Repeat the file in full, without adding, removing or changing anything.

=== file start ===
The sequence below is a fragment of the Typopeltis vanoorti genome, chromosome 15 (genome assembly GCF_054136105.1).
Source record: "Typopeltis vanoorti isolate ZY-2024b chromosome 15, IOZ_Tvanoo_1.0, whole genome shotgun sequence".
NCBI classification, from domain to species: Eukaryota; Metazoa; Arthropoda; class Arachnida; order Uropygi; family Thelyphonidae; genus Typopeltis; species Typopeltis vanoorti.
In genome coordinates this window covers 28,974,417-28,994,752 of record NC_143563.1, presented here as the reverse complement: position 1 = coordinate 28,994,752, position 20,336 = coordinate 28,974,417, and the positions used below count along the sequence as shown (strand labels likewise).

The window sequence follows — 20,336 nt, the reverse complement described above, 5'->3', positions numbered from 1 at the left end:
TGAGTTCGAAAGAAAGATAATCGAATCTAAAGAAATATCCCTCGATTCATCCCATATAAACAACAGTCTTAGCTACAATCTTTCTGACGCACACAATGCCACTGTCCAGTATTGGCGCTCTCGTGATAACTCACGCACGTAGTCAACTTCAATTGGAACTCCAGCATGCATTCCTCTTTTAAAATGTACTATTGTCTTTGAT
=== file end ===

The sequence below is a fragment of the Typopeltis vanoorti genome, chromosome 15 (genome assembly GCF_054136105.1).
Source record: "Typopeltis vanoorti isolate ZY-2024b chromosome 15, IOZ_Tvanoo_1.0, whole genome shotgun sequence".
NCBI classification, from domain to species: Eukaryota; Metazoa; Arthropoda; class Arachnida; order Uropygi; family Thelyphonidae; genus Typopeltis; species Typopeltis vanoorti.
In genome coordinates this window covers 28,974,417-28,994,752 of record NC_143563.1, presented here as the reverse complement: position 1 = coordinate 28,994,752, position 20,336 = coordinate 28,974,417, and the positions used below count along the sequence as shown (strand labels likewise).

The window sequence follows — 20,336 nt, the reverse complement described above, 5'->3', positions numbered from 1 at the left end:
TGAGTTCGAAAGAAAGATAATCGAATCTAAAGAAATATCCCTCGATTCATCCCATATAAACAACAGTCTTAGCTACAATCTTTCTGACGCACACAATGCCACTGTCCAGTATTGGCGCTCTCGTGATAACTCACGCACGTAGTCAACTTCAATTGGAACTCCAGCATGCATTCCTCTTTTAAAATGTACTATTGTCTTTGAT